Monday, September 5, 2011

Back to Syracuse University

Newhouse School of Public Communications in foreground;
                           Crouse College in background.
Newhouse I, where I studied magazine journalism

Took a quick trip to Syracuse this past weekend. It was my first trip back in 18 years, since the 1993 reunion. Went to the opening football game in the Carrier Dome, Syracuse vs. Wake Forest. Syracuse won in overtime.
It was quite an experience to see the campus again. A lot of the old Victorian houses have been torn down and there are sleek modern buildings in their place. Still a lot of beautiful old campus buildings, though. The Newhouse School of Public Communications (where I went to school) now is completed, with the third building of the complex opening in 2007. You can still major in magazines, but they have a lot of new majors like online journalism. Some of the students' work was displayed on the walls -- web page designs, storyboards for TV ads, magazine layouts. The future of journalism is in good hands with this new generation. Classes had been in session for five days, and late on a Friday afternoon of a holiday weekend, students were working in the news lab on giant Macintosh screens (you could see them from a glass window one story up) and huddled in meetings around their laptops working on group projects. The professors have them hitting the ground running, just like when I was a student there.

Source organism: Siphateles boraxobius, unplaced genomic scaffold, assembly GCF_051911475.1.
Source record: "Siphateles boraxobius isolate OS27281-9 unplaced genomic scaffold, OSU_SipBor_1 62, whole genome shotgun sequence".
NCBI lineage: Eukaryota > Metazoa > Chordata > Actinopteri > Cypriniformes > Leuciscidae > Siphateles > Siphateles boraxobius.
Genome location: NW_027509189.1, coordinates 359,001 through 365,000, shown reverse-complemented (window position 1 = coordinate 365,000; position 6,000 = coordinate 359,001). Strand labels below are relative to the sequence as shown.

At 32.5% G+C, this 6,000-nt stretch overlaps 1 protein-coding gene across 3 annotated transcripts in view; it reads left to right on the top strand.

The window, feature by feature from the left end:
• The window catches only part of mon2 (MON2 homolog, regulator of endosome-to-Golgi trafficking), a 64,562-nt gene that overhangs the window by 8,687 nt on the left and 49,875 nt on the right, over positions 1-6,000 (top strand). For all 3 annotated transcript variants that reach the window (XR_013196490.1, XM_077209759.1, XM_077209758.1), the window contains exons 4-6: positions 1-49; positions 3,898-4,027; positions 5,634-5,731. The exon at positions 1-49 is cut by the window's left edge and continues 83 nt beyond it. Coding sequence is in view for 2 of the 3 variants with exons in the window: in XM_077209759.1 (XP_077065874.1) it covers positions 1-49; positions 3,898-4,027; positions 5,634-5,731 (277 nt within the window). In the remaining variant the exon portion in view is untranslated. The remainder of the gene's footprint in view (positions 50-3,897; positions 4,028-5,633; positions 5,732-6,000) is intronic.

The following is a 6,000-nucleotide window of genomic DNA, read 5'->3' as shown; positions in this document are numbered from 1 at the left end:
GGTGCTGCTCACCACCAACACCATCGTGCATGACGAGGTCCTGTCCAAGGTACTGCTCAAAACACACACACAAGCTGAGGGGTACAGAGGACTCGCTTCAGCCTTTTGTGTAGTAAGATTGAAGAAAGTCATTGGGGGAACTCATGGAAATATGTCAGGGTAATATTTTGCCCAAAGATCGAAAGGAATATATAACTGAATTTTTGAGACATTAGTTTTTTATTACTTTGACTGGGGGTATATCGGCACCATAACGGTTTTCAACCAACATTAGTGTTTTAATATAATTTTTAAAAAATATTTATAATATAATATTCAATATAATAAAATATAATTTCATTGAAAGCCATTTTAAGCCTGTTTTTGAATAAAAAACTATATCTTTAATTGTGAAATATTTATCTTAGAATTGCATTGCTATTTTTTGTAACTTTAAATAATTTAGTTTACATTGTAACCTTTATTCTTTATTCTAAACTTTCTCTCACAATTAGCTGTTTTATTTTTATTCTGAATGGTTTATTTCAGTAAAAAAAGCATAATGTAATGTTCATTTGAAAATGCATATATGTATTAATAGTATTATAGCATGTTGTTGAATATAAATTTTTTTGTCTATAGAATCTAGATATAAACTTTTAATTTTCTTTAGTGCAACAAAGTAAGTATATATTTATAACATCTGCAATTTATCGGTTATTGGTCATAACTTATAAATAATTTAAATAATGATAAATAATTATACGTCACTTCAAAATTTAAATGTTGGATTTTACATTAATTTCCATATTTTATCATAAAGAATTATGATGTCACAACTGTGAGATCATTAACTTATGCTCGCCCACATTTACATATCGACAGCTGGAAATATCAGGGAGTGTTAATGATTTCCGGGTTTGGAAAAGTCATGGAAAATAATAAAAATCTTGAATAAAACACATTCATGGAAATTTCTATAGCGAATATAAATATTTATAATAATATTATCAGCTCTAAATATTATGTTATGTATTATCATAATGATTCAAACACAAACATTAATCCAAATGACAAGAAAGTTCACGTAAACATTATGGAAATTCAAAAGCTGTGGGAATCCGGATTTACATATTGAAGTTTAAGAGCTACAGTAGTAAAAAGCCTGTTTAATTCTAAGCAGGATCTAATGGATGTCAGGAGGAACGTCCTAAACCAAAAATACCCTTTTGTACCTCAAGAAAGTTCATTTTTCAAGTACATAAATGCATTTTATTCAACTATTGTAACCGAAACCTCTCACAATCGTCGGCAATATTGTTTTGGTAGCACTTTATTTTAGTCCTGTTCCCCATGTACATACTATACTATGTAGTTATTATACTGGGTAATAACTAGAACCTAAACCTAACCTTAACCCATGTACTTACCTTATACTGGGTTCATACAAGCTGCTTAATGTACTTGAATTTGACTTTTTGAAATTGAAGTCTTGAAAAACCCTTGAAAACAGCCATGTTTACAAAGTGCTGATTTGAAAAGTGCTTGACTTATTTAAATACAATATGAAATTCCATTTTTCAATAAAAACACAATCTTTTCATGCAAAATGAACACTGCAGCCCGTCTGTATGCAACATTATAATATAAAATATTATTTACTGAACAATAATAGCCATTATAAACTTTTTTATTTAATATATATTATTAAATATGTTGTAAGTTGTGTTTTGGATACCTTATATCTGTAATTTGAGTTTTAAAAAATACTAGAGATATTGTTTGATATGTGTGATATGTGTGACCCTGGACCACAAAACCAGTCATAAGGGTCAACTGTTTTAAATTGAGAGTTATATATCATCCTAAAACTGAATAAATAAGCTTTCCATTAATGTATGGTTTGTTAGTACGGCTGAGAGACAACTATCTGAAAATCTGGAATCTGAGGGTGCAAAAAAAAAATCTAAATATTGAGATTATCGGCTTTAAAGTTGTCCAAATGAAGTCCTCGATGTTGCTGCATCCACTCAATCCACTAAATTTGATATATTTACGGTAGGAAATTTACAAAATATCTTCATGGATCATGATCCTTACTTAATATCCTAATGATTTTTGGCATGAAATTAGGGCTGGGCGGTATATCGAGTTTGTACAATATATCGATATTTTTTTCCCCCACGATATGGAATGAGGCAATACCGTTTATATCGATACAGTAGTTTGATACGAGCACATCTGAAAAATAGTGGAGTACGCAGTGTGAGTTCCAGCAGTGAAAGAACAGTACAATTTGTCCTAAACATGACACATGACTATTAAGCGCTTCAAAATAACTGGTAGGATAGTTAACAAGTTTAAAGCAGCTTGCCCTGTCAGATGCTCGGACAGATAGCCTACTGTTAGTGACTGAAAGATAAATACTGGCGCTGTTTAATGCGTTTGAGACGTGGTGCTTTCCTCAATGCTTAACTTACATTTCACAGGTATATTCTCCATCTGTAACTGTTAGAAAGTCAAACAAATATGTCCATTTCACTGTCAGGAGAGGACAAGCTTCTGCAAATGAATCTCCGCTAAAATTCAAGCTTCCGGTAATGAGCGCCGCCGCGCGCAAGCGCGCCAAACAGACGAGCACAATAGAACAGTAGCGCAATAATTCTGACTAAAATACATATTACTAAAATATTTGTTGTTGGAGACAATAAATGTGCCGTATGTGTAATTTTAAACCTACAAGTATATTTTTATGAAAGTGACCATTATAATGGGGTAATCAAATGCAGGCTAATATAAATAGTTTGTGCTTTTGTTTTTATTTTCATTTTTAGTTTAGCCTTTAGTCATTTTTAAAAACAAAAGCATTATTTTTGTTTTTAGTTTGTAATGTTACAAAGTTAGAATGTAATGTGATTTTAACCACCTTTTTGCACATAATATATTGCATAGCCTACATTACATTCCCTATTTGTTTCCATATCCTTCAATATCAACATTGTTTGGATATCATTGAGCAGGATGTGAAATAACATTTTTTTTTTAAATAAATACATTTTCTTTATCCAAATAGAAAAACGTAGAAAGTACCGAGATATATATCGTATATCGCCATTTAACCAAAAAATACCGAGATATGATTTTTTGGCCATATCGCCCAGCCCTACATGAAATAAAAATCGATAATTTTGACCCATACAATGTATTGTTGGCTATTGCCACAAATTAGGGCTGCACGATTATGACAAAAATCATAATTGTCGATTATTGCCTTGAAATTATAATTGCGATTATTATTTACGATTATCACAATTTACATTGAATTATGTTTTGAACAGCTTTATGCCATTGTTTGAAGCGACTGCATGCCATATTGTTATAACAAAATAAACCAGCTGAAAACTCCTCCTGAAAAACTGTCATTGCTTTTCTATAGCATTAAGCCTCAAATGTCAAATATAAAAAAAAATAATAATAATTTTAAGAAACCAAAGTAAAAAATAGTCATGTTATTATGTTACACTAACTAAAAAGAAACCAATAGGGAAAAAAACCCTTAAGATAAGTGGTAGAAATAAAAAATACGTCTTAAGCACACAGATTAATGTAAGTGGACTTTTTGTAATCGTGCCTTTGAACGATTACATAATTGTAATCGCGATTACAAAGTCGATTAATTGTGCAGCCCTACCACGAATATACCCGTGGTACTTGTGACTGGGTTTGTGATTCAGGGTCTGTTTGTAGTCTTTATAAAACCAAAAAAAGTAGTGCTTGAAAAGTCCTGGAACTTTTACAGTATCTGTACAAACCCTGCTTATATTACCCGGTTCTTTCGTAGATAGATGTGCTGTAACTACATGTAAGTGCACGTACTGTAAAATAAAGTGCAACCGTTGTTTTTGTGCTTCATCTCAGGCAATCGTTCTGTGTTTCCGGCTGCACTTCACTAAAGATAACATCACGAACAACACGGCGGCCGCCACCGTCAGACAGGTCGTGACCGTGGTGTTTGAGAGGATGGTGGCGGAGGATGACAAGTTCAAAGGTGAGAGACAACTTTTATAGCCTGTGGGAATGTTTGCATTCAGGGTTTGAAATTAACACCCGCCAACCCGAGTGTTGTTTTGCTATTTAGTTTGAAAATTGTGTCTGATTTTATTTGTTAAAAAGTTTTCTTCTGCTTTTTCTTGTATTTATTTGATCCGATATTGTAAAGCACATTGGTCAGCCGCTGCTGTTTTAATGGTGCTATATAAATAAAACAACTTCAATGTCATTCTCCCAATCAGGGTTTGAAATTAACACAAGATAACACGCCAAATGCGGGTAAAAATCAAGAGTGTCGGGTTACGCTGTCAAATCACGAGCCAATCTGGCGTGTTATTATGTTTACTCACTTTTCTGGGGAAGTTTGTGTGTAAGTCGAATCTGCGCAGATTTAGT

Over in Crouse College, the gorgeous red stone Victorian building with the stained glass windows, which looks like it belongs on a seminary campus or at Harry Potter's Hogwart's, the music students were practicing. Also hard at work on a Friday afternoon! I am sure some of the student body was down on Marshall Street lifting a few in the local bars, oops, you have to be 21 to do that now...anyway, some of the students were hard at work and no doubt some of them were hard at partying! College life.
A few trees were starting to turn in the Adirondacks on the way down to Syracuse. Fall will be here soon. With the amount of rain we've had this summer, I'm hoping the leaves will be gorgeous.
Sweetie the cat (18 pounds plus) is in my lap as I write. He sends his regards :-)